Recipes evolve and the way we transmit them changes styles. Is there a maxim that the earlier the cookbook, the more perfunctory the recipe, whilst the more modern the cookbook, the higher the production value? Do our preferences today mean that we need to see a high-production value photograph before we are, perhaps, enticed to cook a recipe? Do cookbooks function more as aesthetic objects rather than utilitarian texts? I like to think of a recipe as a gift. So here, for those who have obliged my nostalgic meanderings around food politics, is a recipe for Bread and Butter Cucumbers that has served me well, and for which I attribute back to a friend’s mum, who probably just copied it out of a cookbook.
Paulina’s Mum Maria’s Bread and Butter Cucumbers
- 2kg cucumbers, sliced thinly
- 2kg onions, sliced thinly
- 5 cups cider vinegar
- 5 cups sugar
- 1 tsp celery salt
- 1/2 tsp turmeric
- 1 tsp mustard seeds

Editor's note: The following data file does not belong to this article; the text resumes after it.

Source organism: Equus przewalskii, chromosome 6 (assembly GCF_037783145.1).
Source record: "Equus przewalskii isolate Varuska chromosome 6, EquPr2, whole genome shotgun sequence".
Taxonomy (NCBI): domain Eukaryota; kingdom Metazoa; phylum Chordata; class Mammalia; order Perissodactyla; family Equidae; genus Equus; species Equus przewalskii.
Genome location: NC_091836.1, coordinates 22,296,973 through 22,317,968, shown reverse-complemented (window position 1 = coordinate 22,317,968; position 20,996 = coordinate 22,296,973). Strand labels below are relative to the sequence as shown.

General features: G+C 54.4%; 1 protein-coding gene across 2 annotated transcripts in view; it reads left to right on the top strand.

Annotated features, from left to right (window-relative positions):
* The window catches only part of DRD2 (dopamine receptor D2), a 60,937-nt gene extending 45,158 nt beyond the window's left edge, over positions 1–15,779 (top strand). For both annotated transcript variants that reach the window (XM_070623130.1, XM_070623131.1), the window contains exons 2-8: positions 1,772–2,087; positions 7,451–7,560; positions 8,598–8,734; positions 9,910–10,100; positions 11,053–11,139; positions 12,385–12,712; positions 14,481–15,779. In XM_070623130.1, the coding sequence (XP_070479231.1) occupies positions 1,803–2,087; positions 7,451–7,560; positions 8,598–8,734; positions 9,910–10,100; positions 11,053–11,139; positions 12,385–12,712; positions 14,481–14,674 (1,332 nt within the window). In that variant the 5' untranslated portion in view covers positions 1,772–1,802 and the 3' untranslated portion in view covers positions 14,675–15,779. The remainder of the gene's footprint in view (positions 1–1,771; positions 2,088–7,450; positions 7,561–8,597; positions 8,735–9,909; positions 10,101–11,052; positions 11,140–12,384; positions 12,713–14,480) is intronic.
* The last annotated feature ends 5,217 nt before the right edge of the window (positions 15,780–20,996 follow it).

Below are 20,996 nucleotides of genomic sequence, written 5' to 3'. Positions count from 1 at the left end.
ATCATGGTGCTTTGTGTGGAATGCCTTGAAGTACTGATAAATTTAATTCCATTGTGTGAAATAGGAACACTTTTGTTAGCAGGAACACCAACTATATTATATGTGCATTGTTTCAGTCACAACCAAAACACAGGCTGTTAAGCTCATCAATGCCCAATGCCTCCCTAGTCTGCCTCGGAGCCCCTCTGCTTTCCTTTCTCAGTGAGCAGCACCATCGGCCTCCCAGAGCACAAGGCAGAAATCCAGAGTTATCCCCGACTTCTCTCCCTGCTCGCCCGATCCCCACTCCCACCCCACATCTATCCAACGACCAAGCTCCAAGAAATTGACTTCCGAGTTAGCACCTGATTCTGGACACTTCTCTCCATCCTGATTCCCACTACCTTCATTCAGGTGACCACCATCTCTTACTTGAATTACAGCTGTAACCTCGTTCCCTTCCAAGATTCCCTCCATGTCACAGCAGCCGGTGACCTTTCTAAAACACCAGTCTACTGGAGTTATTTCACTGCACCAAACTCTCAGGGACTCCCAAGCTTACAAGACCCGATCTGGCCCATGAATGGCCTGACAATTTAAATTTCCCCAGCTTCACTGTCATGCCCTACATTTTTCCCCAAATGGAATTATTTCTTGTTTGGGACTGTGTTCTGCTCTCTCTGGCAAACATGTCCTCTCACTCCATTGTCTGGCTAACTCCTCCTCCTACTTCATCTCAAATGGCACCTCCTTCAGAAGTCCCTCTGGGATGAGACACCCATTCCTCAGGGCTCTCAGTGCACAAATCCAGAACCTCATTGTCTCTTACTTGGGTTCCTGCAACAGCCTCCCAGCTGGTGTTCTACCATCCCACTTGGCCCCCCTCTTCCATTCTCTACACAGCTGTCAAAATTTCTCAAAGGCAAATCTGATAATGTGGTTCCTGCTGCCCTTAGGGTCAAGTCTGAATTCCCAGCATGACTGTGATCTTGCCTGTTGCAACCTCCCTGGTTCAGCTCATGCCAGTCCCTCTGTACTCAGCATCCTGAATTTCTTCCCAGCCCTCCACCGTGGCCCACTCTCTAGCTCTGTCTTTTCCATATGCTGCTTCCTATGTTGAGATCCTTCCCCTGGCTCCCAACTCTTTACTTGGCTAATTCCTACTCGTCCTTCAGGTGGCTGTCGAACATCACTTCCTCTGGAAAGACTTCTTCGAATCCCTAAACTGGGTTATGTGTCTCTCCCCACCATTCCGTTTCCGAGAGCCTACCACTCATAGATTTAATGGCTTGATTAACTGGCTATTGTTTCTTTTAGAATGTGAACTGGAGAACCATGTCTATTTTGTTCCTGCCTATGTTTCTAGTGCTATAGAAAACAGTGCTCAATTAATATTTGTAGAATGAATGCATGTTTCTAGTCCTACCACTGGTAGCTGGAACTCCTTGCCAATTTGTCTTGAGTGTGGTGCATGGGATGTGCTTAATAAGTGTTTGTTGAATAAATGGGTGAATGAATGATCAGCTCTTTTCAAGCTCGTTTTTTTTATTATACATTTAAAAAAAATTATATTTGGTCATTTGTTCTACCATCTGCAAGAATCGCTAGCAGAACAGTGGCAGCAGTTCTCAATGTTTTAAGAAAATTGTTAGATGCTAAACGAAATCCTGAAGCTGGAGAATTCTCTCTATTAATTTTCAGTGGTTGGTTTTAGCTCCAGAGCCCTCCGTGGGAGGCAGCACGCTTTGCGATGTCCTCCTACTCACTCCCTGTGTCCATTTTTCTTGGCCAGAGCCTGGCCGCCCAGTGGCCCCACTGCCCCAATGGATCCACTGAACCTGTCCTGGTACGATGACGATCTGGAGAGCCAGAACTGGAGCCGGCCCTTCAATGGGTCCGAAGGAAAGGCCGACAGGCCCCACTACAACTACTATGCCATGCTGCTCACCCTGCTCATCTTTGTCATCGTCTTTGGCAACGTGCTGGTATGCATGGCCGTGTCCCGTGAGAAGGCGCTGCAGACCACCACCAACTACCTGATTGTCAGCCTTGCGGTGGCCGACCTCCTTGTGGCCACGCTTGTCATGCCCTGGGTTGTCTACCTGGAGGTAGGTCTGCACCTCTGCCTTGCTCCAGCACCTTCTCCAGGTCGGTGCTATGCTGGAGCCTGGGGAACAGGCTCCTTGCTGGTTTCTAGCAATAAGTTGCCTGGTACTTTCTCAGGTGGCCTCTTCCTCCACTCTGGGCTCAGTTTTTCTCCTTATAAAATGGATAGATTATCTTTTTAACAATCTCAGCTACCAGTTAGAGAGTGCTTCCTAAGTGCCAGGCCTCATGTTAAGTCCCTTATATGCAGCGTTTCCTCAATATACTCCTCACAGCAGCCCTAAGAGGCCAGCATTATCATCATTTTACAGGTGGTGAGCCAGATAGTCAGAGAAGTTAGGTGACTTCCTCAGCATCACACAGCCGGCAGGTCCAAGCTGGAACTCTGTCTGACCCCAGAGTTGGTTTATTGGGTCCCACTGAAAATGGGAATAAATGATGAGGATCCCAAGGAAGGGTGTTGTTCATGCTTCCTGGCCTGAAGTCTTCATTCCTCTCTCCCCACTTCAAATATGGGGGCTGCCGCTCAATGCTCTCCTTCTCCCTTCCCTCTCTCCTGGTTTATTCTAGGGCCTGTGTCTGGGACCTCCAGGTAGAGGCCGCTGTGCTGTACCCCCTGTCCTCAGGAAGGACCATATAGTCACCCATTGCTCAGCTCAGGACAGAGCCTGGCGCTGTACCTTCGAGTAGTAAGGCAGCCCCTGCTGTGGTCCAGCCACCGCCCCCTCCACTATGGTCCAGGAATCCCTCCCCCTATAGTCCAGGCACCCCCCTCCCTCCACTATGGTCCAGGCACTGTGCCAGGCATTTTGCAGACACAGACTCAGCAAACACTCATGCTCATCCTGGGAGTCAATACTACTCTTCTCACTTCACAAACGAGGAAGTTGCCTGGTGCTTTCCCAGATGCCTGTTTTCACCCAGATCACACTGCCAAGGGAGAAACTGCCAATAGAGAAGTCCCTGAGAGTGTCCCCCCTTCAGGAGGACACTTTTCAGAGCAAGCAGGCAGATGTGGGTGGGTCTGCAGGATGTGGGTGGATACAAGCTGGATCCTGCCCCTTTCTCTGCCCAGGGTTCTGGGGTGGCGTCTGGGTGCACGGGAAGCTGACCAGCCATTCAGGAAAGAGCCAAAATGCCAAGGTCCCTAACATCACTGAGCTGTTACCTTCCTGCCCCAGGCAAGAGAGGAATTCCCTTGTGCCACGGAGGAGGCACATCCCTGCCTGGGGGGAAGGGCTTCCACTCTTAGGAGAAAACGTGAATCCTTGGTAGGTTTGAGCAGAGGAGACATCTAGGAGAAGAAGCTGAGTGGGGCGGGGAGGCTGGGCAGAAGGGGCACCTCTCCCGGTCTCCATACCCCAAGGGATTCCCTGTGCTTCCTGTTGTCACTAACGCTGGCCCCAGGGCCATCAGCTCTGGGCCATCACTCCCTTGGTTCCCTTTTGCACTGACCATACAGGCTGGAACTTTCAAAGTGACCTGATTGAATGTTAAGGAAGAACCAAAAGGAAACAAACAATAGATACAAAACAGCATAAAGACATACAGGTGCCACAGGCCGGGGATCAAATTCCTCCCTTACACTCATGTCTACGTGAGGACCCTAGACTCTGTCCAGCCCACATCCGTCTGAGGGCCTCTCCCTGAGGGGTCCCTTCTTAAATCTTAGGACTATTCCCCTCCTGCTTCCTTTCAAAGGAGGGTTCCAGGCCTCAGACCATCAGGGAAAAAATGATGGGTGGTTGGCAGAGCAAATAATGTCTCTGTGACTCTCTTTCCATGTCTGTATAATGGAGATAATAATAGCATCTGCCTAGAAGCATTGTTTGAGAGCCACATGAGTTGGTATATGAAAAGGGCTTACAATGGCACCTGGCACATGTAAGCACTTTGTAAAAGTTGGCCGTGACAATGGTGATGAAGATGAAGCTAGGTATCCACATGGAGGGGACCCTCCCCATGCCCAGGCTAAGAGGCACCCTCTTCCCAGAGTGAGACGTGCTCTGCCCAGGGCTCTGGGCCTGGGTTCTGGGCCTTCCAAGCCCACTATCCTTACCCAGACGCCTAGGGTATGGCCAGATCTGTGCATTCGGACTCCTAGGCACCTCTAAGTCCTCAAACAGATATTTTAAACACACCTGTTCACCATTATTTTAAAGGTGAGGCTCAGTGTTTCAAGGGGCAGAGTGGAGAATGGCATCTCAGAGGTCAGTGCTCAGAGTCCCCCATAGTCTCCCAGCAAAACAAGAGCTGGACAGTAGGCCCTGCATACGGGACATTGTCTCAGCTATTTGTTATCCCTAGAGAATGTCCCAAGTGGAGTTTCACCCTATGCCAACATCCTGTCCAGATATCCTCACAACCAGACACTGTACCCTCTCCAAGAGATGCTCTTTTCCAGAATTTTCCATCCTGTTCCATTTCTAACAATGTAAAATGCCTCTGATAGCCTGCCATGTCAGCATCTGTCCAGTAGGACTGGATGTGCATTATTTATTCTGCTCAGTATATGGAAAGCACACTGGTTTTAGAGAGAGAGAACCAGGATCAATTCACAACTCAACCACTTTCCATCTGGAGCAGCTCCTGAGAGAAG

- Ground pepper
- 1 cup or more of salt
In a big bowl layer the cucumber and onions & sprinkle with lots of salt. Cover with ice and a weight. Leave at least 3 hours or overnight.
Drain the water off. Wash and drain again until little or no salt taste remains.
In a large saucepan heat the vinegar, sugar, celery salt, turmeric, mustard seed and pepper. When it starts to boil, add the cucumbers and onions. Let it come to the boil and remove from heat. Don’t stew the cucumbers, but the germs must be killed.
Put in sterilised jars. (To sterilise jars, boil them in water, or place in hot oven).
Bottle. Lid on and turn upside down to complete the sterilization. Refrigerate after opening.
Note: I add a packet of pickling spices and have never been able to locate ‘celery salt’, so I’ve omitted it. Sometimes I’ve used less than the specified amount of onion.